Rewards offered as part of crowdfunder include days out with members of The Great Outdoors team and subscriptions to the magazine
Today the Mend Our Mountains: Make One Million campaign launches its crowdfunding drive as part of a wider campaign to repair landscapes blighted by erosion.
The appeal, backed by celebrities including Sir Chris Bonington, Julia Bradbury and Steve Backshall, is a follow-up to the BMC’s original Mend Our Mountains campaign and is a partnership between the British Mountaineering Council (BMC) and the UK’s family of 15 National Parks.
With ever-increasing numbers visiting our open spaces, National Parks are a victim of their own success – booming visitor numbers mean more boots on paths, while tighter budgets in many places have limited capacity to keep up repairs. Even as they rise up the political agenda, with possible new parks on the horizon, the UK’s National Parks are struggling.
Around £375,000 of the Mend our Mountains: Make One Million target has already been raised, and the crowdfunding drive launching today is the largest single effort of the campaign, aiming to add another £150,000 to the total. The campaign will run for at least six weeks.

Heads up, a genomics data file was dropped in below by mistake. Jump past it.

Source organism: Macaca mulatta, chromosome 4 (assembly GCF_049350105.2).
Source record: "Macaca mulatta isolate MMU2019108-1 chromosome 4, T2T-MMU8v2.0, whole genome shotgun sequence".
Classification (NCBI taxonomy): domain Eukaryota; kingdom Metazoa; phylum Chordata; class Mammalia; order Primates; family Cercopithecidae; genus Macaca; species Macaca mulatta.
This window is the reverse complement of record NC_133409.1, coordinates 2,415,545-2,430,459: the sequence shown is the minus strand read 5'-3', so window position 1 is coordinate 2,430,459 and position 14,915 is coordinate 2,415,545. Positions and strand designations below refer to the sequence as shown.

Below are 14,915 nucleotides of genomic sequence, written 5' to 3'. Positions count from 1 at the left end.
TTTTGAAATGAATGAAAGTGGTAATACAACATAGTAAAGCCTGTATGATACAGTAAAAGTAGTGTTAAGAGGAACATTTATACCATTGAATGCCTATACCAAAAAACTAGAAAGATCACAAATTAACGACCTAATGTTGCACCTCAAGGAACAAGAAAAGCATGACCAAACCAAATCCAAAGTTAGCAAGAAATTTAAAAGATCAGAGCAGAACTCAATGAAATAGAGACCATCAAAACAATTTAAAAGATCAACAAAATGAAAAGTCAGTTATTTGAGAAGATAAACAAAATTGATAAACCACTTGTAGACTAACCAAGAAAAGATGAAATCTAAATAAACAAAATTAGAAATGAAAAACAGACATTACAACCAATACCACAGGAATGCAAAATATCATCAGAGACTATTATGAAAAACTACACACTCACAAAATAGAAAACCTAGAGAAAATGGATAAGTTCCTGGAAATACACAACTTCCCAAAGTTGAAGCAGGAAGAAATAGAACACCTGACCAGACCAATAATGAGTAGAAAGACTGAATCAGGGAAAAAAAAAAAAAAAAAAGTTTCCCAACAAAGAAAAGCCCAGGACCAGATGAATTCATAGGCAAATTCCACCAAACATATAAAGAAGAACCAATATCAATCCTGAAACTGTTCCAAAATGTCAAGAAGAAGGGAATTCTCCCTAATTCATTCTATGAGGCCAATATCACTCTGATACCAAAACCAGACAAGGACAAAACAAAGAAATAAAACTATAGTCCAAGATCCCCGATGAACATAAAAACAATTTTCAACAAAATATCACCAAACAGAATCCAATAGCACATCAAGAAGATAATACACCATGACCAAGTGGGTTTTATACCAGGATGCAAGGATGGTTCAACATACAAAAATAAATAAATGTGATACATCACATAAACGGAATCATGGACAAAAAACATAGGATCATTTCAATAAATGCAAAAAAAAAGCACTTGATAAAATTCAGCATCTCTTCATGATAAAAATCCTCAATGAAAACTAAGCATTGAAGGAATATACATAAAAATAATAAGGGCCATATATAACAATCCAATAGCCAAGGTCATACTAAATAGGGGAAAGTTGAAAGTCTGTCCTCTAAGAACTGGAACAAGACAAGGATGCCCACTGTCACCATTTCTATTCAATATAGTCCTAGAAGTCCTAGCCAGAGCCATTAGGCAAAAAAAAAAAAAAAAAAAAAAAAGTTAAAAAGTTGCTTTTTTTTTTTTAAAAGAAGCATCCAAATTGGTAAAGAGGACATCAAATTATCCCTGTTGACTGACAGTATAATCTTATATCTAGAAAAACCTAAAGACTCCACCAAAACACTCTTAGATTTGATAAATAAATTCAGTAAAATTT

Supporters can choose to claim a reward in exchange for their donation, with rewards ranging from t-shirts to helicopter rides. Rewards offered by The Great Outdoors magazine include individual annual subscriptions, the chance to be photographed for the front cover of the magazine and a night walking experience with ‘Moonwalker’ Alan Rowan. Gear Editor Chris Townsend is also offering a day’s excursion in the Cairngorms.

Carey Davies, BMC hill walking officer, said: “Over time, the steady pounding of feet can blight the mountains, causing erosion scars that harm the local ecology and ruin people’s enjoyment. Erosion is one of the biggest and most expensive problems to manage. In the past, in popular places like the Yorkshire Dales, some of these scars caused by countless feet have grown to up to 30 metres, motorways of damage as wide as parts of the M1. 
“To manage this problem needs effective intervention, usually through the construction of paths, which help to heal the mountain landscape and protect habitats and wildlife. But they are not cheap to construct. Good quality paths can in some places cost more than £200 per metre – which adds up to a staggering third of a million pounds per mile!”